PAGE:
Identifying CSS Selector

CSS Selector
Identifying CSS Selector

Consider an example where you want to stylize a specific <P> tag differently from the rest of the paragraphs in the same Web page. Therefore, this <P> tag needs to be uniquely identified for the application of a distinct style.

On the other hand, you may want to specify a common style for different elements, such as headings, lists, and paragraphs, on a Web page. In both these cases, you need to create your own CSS selector.

These user-defined CSS selector are classified as ID and class selector.

Implementing the ID Selector

CSS styles can be applied to an element with a specific ID by using an ID selector. An ID selector is used to identify an element that you need to style differently from the rest of the page. An ID selector is defined by using the hash symbol (#).

Consider a scenario where you need to specify a unique style for the paragraph that displays the welcome message on your website. This can be accomplished by adding an ID attribute to the paragraph that displays this message and using that ID to specify the style that needs to be applied to this paragraph.

Consider the following code to use an ID selector:

<!DOCTYPE HTML> <HTML> <HEAD> <STYLE> p { color:red; } #pname { color:green; font-size=20; font-weight:bold; } </STYLE> </HEAD> <BODY> <P ID=”pname”>Welcome to BookYourHotel Website.</P> <P> Hoatel booking facility at your doorstep</P> </BODY> <HTML>

In the preceding code, the first <P> tag is given the ID, Pname, which is being used as the ID selector in the <STYLE> tag to define a style rule for this <P> tag.

Therefore, the first <P> tag will be stylized as per the ID selector, #pname. However, the second <P> tag will appear in red color as defined by the internal style sheet.

The output derived after using an ID selector is displayed, as shown in the following figure.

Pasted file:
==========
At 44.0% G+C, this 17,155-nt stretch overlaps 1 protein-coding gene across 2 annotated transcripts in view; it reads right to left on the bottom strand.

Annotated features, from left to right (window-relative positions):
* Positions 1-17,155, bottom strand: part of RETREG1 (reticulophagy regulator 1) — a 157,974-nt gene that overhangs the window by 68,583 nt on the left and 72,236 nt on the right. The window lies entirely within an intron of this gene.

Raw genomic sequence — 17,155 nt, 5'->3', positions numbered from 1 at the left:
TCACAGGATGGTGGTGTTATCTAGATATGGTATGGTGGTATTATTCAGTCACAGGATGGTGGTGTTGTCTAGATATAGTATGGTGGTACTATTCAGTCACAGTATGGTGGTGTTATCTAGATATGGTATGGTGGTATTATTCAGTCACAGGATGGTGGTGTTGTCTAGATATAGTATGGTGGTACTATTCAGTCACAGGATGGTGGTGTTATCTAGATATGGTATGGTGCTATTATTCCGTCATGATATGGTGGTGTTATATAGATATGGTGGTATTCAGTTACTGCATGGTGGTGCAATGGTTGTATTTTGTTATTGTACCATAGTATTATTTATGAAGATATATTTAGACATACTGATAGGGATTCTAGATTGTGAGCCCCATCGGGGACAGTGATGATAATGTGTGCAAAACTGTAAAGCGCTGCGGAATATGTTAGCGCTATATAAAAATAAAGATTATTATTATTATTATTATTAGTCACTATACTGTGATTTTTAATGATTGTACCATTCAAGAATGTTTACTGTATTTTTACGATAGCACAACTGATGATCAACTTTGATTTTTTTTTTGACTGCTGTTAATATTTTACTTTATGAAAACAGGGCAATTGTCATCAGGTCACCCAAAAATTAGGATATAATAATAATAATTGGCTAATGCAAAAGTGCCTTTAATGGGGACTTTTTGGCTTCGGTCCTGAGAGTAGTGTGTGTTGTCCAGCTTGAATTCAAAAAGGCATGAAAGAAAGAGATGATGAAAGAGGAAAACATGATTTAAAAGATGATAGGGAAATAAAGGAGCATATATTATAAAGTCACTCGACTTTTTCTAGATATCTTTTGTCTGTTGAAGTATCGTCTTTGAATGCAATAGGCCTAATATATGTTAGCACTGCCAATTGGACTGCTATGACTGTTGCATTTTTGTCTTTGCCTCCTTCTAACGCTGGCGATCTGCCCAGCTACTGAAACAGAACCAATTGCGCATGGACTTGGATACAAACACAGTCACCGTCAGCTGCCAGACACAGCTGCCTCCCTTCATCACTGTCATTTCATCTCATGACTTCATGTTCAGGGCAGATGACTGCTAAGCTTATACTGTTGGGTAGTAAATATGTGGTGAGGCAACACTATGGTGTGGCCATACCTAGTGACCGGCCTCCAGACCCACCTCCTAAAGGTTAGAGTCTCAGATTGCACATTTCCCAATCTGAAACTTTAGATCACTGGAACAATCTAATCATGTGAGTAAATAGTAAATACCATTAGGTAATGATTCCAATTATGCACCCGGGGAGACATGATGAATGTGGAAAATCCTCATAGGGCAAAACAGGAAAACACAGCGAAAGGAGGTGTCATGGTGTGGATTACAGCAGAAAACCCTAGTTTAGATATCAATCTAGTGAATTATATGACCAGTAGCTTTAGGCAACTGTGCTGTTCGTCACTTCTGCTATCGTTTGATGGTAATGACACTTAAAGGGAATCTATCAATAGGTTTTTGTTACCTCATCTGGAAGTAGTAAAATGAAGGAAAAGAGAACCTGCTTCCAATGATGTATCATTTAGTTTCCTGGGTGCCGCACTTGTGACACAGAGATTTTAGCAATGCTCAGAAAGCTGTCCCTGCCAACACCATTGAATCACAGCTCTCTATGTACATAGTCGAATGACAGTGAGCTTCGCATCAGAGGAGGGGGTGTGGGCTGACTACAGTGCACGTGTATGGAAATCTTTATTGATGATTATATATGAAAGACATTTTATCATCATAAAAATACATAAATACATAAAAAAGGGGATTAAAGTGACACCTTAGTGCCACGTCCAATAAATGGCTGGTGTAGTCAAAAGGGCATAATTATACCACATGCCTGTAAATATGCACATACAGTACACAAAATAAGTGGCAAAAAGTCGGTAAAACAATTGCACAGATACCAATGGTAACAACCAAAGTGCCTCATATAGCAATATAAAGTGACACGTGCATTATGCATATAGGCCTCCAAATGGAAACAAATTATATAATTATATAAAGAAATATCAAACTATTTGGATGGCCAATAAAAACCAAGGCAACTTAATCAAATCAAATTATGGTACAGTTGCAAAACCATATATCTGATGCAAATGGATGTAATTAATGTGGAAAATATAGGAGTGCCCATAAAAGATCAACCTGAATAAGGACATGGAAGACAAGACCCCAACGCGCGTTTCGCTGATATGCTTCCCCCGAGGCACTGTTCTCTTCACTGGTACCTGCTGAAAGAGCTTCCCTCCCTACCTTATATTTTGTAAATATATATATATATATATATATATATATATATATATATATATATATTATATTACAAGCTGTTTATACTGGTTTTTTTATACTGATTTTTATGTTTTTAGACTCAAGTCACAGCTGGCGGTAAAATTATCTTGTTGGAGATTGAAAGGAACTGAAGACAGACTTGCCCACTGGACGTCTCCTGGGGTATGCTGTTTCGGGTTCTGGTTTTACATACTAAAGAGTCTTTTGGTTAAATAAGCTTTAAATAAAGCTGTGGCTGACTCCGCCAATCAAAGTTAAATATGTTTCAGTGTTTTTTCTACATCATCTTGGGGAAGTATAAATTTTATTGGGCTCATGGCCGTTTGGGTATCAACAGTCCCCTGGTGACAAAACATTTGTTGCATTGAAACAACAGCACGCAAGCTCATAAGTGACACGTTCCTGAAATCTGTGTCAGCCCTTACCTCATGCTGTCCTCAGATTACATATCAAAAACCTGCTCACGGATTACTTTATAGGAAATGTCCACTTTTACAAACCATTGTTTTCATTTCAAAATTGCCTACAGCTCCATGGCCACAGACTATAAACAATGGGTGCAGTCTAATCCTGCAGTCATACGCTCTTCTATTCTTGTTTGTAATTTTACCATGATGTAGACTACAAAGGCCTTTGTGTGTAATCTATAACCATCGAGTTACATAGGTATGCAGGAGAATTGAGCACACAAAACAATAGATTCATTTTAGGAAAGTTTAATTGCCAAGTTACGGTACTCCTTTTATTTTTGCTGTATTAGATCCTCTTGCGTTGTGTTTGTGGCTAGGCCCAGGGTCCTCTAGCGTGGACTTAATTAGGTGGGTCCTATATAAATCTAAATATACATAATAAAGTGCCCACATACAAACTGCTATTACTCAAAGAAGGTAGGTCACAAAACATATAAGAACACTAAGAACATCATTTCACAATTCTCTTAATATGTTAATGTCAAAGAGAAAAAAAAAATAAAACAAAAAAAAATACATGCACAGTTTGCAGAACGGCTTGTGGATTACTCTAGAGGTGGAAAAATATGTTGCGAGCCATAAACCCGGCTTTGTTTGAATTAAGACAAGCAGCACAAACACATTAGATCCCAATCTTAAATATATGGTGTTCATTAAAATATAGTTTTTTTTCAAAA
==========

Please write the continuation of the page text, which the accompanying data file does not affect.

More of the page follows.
The Output Derived After Using an ID Selector

Implementing the Class Selectors

A CSS style can be applied to a group of elements by using the class selector. The class selector is used when there is a need to apply the same style on different types of elements in the HTML document.

Multiple elements can belong to the same class. Hence, you can set a particular style for many HTML elements with the same class. The class selector is defined by using a dot (.).

Consider an example of a Web page where you need to apply the same formatting rules on paragraphs and headings of the Web page.

You can accomplish this by using the internal style sheets, as shown in the following code:

<!DOCTYPE HTML> <HTML> <HEAD> <STYLE> p{ font-size:20px; color: red; font-weight:bold; } h1{ font-size:20px; color: red; font-weight:bold; } h2{ font-size:20px; color: red; font-weight:bold; } </STYLE> </HEAD> <BODY> <H1>Welcome to BookYourHotelwebsite.</H1> <H2>This site is very user friendly.</H2> <P>This site gives information of all the hotels in USA.</P> <P>You can book your hotel while sitting in your room.</P> </BODY> </HTML>

Although the preceding code gives the desired output, it has certain drawbacks associated with it. The code is redundant as the same style has been defined more than once for different selectors.

Therefore, it makes the code bulky. In such a case, instead of defining the same style repeatedly for different elements, you should use a class selector.

All the elements with the same class can be assigned the same style. Consider the following code snippet to create a class selector for styling various HTML elements of the Web page:

.first { font-size:20px; color: red; font-weight:bold; }

In addition, you can also set a class selector in such a way that only specific HTML elements should get affected by a class. You can do this by placing the type selector before the dot of the class selector.

Consider an example where you want HTML elements in your Web page to be colored blue. This can be implemented by creating a class selector. However, you also want some specific tags to be colored red.

This can be done by creating a class selector specifically for these paragraphs. Its name is preceded by the type selector, p. Consider the following code snippet to specify that only specific

The Output Derived After Using a Class Selector


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